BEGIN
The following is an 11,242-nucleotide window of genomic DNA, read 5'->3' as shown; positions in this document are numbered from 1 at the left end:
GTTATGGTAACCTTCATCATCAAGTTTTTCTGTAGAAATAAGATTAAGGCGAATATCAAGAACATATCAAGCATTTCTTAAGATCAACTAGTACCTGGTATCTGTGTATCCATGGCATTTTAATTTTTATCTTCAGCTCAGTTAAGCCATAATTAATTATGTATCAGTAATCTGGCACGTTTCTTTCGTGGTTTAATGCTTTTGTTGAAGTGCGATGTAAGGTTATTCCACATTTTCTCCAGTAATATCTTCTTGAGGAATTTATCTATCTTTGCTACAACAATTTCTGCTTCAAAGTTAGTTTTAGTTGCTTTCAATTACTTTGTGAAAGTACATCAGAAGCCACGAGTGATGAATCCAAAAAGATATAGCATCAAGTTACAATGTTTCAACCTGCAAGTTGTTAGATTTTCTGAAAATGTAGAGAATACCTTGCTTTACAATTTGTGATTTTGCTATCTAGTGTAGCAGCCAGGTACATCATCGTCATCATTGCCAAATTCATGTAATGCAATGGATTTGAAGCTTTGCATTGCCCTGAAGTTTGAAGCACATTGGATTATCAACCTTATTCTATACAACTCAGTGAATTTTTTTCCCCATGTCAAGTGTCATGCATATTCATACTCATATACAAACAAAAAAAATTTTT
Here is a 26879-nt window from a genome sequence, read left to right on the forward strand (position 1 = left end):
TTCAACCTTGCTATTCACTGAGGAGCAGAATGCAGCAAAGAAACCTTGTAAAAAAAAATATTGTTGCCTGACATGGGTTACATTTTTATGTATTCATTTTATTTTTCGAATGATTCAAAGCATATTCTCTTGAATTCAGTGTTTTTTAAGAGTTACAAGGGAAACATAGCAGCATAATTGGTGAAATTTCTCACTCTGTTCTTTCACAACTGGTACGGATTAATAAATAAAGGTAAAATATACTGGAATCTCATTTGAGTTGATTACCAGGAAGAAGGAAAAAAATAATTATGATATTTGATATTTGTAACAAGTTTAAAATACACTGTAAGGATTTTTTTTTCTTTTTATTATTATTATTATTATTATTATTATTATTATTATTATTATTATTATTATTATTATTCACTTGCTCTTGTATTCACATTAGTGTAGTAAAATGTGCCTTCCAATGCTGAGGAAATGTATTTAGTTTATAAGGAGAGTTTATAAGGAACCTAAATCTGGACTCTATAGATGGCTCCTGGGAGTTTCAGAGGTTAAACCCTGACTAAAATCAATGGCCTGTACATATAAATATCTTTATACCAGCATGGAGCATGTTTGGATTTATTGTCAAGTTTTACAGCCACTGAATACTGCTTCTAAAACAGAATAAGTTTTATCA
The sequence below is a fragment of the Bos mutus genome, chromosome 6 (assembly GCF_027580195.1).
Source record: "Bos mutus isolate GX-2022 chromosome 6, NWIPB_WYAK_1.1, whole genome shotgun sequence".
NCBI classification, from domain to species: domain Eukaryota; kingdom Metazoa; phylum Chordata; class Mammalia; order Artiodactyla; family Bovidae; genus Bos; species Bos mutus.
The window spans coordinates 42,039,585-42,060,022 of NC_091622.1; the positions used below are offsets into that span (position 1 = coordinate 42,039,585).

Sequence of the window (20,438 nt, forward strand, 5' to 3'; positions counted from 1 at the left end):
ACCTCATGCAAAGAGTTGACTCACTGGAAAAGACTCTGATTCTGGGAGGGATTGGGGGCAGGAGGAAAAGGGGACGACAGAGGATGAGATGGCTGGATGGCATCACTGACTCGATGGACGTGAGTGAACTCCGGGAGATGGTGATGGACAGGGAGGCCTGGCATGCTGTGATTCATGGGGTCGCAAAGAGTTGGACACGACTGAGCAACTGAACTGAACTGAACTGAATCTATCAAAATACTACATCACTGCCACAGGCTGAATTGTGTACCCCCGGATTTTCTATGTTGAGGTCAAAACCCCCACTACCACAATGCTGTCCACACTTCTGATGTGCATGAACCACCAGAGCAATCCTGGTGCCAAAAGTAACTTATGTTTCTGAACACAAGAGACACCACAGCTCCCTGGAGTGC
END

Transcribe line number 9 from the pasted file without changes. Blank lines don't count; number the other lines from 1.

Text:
Sequence of the window (20,438 nt, forward strand, 5' to 3'; positions counted from 1 at the left end):